He came along at the tail end of a glorious run in American horseracing, an era that included Secretariat and Seattle Slew. Perhaps this is why the accomplishments of Affirmed don’t seem to garner as much attention as those of his peers. Yet, Affirmed became the 11th Triple Crown winner and also was involved in one of horseracing’s greatest rivalries.
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Affirmed began life on Harbor View farm in Florida where he was bred by Louis E. Wolfson. The expectations for the colt were understandably high from the beginning; he came from the highly regarded bloodline of Raise a Native. His sire, Exclusive Native, would also sire Genuine Risk, a filly that scored a win in the Kentucky Derby.
His two-year-old season saw Affirmed paired with young jockey Steve Cauthen who was being hailed as a star in his own right. Cauthen was still a teenager himself when he took up the reins of Affirmed. The two were a perfect match. In his two-year-old year Affirmed won seven of his nine races and earned an astounding $343, 477 in purses. He also encountered for the first time a horse that would become his greatest rival—Alydar. Affirmed and Alydar met six times in 1977. Affirmed prevailed in four of the meetings while Alydar won two, putting a blemish on an otherwise perfect record.
The two were on a collision course that would play out the following year in the Triple Crown series. The Kentucky Derby approached and on race day the betting public made Alydar the favorite at 6-5. Staying just off the pace in the early stages of the race, Affirmed began to close on the leaders in the final turn and held off a fast-closing Alydar in deep stretch to secure victory and extend his lead in the horses’ series. In the Preakness stakes the young Cauthen sent Affirmed to the lead where he controlled the pace throughout the entire affair. In the Belmont Stakes many questioned the riding tactics of Alydar’s jockey, Jorge Velasquez, who allowed Affirmed to establish a very slow pace in the opening stages of the 1 ½ mile contest. The energy Affirmed saved in the early stages allowed him to save his energy for the stretch run and somehow managed to defeat Alydar by a nose to claim the Triple Crown.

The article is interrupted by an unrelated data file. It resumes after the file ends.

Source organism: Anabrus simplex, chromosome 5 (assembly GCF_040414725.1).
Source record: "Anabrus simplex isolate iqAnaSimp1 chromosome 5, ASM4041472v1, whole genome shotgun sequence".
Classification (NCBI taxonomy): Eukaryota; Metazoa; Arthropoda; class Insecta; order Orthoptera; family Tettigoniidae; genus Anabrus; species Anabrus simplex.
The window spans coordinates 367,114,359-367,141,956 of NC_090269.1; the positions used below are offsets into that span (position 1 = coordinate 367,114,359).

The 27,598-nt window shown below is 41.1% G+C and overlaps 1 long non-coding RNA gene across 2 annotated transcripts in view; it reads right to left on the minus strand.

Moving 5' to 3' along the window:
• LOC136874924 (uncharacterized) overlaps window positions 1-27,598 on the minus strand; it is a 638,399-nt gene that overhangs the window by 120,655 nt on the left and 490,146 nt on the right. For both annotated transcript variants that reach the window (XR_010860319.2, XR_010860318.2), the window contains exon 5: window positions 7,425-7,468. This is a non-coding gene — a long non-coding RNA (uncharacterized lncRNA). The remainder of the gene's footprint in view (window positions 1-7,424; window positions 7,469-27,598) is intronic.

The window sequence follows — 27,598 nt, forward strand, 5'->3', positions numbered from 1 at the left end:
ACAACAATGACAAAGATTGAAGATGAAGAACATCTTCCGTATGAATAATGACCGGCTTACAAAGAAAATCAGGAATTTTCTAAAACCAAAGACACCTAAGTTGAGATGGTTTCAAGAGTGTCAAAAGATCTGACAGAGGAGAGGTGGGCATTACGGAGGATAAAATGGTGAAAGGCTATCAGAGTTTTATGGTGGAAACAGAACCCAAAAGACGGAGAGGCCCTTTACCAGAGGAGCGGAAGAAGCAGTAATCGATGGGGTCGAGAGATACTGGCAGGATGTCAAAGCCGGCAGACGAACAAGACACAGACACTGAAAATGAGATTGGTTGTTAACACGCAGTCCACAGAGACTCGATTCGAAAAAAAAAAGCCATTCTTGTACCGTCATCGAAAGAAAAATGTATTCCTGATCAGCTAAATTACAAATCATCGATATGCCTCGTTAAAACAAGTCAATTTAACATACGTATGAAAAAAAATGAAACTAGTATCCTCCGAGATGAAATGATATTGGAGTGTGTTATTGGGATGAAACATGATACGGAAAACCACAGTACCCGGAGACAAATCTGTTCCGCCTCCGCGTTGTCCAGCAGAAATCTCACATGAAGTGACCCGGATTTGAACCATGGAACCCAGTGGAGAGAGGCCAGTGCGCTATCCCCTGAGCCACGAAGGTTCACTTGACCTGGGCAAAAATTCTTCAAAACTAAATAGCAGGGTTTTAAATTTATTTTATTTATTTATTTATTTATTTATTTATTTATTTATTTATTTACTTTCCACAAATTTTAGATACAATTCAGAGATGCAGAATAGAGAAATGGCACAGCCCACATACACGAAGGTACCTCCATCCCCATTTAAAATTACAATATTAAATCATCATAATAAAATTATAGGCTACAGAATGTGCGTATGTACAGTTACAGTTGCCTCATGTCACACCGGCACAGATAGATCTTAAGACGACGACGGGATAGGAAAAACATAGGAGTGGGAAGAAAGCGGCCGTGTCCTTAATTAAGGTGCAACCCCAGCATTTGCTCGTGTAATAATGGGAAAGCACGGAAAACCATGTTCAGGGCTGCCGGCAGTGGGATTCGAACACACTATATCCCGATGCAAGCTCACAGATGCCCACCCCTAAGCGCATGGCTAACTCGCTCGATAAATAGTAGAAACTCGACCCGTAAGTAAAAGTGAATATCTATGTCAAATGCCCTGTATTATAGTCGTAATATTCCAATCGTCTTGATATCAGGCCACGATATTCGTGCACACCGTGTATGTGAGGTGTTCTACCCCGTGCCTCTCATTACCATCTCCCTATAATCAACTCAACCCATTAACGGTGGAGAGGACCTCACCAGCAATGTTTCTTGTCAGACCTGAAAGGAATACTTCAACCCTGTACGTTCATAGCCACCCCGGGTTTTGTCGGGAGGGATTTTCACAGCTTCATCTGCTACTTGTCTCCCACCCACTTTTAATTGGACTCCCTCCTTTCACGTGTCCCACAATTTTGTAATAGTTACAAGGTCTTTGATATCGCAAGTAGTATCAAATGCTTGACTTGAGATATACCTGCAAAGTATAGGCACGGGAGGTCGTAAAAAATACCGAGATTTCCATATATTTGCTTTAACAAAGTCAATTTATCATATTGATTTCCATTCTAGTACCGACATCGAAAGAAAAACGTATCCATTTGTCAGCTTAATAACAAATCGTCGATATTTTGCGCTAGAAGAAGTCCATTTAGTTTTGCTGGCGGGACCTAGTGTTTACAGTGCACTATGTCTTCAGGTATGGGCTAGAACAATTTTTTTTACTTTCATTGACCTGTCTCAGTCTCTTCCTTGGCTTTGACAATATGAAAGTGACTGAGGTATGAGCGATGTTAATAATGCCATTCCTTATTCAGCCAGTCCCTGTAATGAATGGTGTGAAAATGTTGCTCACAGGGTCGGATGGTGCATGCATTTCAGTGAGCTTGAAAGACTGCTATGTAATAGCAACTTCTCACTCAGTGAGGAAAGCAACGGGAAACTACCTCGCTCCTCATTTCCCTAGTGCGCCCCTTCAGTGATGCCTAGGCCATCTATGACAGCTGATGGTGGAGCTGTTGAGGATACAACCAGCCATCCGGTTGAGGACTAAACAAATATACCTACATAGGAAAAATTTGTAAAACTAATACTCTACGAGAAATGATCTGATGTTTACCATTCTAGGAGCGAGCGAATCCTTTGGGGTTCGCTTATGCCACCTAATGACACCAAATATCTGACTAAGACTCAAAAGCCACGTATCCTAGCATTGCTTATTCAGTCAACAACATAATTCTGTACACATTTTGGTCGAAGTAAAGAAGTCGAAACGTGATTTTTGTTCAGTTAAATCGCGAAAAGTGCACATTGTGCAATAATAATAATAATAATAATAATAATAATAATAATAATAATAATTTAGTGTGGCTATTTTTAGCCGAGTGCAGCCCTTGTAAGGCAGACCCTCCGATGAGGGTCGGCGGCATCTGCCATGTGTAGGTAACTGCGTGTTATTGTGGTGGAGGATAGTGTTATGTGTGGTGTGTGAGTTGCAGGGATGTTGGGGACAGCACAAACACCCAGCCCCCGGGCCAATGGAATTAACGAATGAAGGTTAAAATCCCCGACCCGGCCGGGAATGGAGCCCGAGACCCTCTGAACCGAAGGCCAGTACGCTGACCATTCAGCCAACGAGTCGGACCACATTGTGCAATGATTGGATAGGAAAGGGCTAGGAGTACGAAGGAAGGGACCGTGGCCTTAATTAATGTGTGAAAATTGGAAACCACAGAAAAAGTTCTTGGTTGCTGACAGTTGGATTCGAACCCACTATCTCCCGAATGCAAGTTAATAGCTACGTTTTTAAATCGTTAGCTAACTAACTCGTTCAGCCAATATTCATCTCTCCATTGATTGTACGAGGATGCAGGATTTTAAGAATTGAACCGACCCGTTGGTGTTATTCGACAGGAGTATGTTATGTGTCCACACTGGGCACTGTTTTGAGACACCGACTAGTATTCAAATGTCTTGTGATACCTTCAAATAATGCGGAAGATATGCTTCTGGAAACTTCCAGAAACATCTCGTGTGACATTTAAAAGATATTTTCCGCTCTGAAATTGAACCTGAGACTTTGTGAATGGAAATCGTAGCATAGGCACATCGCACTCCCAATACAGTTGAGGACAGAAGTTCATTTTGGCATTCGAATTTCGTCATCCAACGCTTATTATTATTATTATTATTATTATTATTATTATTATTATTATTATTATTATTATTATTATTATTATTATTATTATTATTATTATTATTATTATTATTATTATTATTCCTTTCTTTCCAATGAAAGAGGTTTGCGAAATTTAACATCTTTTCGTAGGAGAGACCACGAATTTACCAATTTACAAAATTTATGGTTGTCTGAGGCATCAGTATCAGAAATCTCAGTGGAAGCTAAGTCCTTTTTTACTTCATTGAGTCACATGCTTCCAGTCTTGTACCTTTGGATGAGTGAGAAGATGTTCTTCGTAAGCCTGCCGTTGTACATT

The rivals would meet once more in 1978 in the Travers Stakes. Laffit Pincay, Jr. filled in for an injured Steve Cauthen as Affirmed’s jockey. As he horses entered the stretch Pincay cut off Alydar and caused the horse’s jockey to check. As a result, Affirmed was disqualified and placed in second place behind Alydar. It would be their final meeting with Affirmed having won the series 7-3.
Unlike many racing champions of today, including American Pharoah, Affirmed did not retire after his three-year-old year and continued racing in 1979 with a campaign that included wins in the Hollywood Gold Cup, Woodward, and Jockey Club Gold Cup. He was named the Horse of the Year and also Champion Older Male by winning seven of his nine starts.
After his racing career was over the syndication deal that sent Affirmed to stud was worth $14.4 million, a record at that time. His performance as a stallion was impressive; Affirmed sired over 80 stakes winners and 9 champions. The horses sired by Affirmed have earned in excess of $44 billion dollars in purse money through 2004.
One of the greatest health risks faced by a thoroughbred horse is laminitis, a disease that affects the circulation of the hoof. Affirmed had to be humanely destroyed after falling victim to laminitis in 2001. In a rare act of respect, the entire body of Affirmed was buried at Jonabell Farm. In most cases only the head, heart, and hooves of a thoroughbred champion are interred.
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